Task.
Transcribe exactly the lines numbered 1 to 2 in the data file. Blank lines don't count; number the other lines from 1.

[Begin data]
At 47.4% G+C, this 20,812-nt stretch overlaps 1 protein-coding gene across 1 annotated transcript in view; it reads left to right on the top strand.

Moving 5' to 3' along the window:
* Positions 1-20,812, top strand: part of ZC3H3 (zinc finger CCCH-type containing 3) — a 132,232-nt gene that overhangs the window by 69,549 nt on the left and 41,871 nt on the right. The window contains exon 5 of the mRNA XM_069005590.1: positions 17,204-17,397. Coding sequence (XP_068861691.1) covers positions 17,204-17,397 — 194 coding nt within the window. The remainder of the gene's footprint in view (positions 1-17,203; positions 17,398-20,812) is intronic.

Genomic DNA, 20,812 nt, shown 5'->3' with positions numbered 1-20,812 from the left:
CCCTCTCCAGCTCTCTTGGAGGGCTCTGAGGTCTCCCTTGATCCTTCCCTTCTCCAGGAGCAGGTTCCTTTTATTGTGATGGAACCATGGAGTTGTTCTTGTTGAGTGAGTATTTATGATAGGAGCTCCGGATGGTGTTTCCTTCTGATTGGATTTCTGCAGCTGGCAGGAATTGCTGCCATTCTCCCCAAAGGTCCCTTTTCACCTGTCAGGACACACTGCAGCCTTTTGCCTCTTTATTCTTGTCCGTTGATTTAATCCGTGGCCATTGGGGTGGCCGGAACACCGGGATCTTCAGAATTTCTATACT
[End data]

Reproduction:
At 47.4% G+C, this 20,812-nt stretch overlaps 1 protein-coding gene across 1 annotated transcript in view; it reads left to right on the top strand.

Moving 5' to 3' along the window: